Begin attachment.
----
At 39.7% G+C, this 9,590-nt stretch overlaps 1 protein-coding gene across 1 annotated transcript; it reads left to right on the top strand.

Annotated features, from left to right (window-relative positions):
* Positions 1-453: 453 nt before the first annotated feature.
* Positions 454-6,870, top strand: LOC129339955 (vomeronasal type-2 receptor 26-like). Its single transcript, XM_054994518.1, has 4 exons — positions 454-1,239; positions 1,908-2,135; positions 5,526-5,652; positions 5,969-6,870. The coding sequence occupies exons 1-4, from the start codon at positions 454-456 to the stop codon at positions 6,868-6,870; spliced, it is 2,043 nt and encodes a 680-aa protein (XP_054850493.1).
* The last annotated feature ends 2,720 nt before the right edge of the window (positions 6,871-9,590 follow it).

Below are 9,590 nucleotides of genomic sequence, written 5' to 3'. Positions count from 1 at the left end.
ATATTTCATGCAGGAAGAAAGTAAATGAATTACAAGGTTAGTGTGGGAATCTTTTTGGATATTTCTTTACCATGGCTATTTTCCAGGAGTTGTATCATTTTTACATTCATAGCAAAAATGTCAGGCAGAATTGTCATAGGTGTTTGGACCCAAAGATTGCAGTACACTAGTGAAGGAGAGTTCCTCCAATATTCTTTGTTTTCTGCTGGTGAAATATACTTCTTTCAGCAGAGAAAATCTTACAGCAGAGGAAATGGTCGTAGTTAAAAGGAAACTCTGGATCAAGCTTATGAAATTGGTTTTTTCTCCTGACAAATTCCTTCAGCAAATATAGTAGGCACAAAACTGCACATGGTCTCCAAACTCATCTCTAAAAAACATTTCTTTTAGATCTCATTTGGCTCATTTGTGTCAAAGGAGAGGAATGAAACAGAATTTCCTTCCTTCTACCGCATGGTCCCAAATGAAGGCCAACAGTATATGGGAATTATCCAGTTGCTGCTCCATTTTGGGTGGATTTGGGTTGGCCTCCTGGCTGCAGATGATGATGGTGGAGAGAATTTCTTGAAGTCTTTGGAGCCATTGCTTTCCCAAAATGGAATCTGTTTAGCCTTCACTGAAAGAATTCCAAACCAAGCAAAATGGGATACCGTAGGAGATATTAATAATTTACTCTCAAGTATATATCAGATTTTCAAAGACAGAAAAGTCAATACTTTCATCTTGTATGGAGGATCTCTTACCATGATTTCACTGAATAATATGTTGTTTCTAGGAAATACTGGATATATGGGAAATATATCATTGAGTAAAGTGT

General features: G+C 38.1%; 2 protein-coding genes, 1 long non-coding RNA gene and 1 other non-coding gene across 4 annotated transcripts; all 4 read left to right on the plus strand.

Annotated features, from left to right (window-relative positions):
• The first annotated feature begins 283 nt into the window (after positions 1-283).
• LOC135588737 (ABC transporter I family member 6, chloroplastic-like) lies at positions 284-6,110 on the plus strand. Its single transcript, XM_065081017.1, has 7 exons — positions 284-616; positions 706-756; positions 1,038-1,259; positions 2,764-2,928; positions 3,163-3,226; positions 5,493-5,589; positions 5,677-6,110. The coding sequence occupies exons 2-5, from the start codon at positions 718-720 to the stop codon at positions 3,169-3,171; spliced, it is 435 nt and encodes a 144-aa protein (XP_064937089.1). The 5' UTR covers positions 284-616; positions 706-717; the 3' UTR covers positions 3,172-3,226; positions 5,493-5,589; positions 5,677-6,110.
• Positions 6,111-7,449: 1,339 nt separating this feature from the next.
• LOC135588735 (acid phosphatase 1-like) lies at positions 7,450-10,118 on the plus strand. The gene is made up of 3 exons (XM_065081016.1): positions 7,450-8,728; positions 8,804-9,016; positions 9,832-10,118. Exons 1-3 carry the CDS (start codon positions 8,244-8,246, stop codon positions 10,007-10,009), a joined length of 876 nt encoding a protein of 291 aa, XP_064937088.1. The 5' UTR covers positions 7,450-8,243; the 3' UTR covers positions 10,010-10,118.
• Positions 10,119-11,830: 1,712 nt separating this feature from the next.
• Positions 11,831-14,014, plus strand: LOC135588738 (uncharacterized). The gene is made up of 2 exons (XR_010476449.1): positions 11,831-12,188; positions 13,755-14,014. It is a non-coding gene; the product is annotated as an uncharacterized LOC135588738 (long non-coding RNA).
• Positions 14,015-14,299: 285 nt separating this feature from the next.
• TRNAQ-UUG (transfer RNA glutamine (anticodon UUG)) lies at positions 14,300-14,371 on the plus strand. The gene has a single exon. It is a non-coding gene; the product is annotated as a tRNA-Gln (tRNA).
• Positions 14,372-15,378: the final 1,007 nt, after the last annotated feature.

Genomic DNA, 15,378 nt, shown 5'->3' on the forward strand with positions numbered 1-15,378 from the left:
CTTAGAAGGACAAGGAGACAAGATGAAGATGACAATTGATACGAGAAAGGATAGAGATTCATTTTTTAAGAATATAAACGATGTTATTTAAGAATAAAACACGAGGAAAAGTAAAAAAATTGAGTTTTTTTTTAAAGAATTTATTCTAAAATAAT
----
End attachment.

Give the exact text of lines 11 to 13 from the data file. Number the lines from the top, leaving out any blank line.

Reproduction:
• LOC135588737 (ABC transporter I family member 6, chloroplastic-like) lies at positions 284-6,110 on the plus strand. Its single transcript, XM_065081017.1, has 7 exons — positions 284-616; positions 706-756; positions 1,038-1,259; positions 2,764-2,928; positions 3,163-3,226; positions 5,493-5,589; positions 5,677-6,110. The coding sequence occupies exons 2-5, from the start codon at positions 718-720 to the stop codon at positions 3,169-3,171; spliced, it is 435 nt and encodes a 144-aa protein (XP_064937089.1). The 5' UTR covers positions 284-616; positions 706-717; the 3' UTR covers positions 3,172-3,226; positions 5,493-5,589; positions 5,677-6,110.
• Positions 6,111-7,449: 1,339 nt separating this feature from the next.
• LOC135588735 (acid phosphatase 1-like) lies at positions 7,450-10,118 on the plus strand. The gene is made up of 3 exons (XM_065081016.1): positions 7,450-8,728; positions 8,804-9,016; positions 9,832-10,118. Exons 1-3 carry the CDS (start codon positions 8,244-8,246, stop codon positions 10,007-10,009), a joined length of 876 nt encoding a protein of 291 aa, XP_064937088.1. The 5' UTR covers positions 7,450-8,243; the 3' UTR covers positions 10,010-10,118.